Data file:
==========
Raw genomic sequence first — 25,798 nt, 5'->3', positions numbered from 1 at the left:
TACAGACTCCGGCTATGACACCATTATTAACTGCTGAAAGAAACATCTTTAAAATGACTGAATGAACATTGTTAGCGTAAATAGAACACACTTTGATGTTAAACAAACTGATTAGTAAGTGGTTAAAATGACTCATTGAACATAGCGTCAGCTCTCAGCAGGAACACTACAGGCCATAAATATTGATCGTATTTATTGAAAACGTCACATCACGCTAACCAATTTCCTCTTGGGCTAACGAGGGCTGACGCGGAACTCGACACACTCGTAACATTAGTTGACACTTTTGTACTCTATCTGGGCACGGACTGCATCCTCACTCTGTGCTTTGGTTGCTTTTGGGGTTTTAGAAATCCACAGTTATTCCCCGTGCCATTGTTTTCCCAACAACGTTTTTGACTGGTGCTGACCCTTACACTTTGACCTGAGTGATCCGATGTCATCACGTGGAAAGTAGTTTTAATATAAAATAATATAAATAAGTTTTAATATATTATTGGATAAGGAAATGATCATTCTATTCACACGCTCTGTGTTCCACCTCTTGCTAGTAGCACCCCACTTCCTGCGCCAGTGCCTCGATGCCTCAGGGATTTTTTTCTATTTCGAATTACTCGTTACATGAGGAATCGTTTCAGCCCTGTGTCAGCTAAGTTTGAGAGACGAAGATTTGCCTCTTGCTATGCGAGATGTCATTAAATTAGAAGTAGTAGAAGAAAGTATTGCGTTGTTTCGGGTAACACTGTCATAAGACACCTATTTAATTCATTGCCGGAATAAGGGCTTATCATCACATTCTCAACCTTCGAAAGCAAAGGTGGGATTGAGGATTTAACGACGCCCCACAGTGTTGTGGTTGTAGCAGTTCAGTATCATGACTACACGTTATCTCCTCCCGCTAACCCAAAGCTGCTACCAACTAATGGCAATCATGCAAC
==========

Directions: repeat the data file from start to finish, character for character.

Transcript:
Raw genomic sequence first — 25,798 nt, 5'->3', positions numbered from 1 at the left:
TACAGACTCCGGCTATGACACCATTATTAACTGCTGAAAGAAACATCTTTAAAATGACTGAATGAACATTGTTAGCGTAAATAGAACACACTTTGATGTTAAACAAACTGATTAGTAAGTGGTTAAAATGACTCATTGAACATAGCGTCAGCTCTCAGCAGGAACACTACAGGCCATAAATATTGATCGTATTTATTGAAAACGTCACATCACGCTAACCAATTTCCTCTTGGGCTAACGAGGGCTGACGCGGAACTCGACACACTCGTAACATTAGTTGACACTTTTGTACTCTATCTGGGCACGGACTGCATCCTCACTCTGTGCTTTGGTTGCTTTTGGGGTTTTAGAAATCCACAGTTATTCCCCGTGCCATTGTTTTCCCAACAACGTTTTTGACTGGTGCTGACCCTTACACTTTGACCTGAGTGATCCGATGTCATCACGTGGAAAGTAGTTTTAATATAAAATAATATAAATAAGTTTTAATATATTATTGGATAAGGAAATGATCATTCTATTCACACGCTCTGTGTTCCACCTCTTGCTAGTAGCACCCCACTTCCTGCGCCAGTGCCTCGATGCCTCAGGGATTTTTTTCTATTTCGAATTACTCGTTACATGAGGAATCGTTTCAGCCCTGTGTCAGCTAAGTTTGAGAGACGAAGATTTGCCTCTTGCTATGCGAGATGTCATTAAATTAGAAGTAGTAGAAGAAAGTATTGCGTTGTTTCGGGTAACACTGTCATAAGACACCTATTTAATTCATTGCCGGAATAAGGGCTTATCATCACATTCTCAACCTTCGAAAGCAAAGGTGGGATTGAGGATTTAACGACGCCCCACAGTGTTGTGGTTGTAGCAGTTCAGTATCATGACTACACGTTATCTCCTCCCGCTAACCCAAAGCTGCTACCAACTAATGGCAATCATGCAAC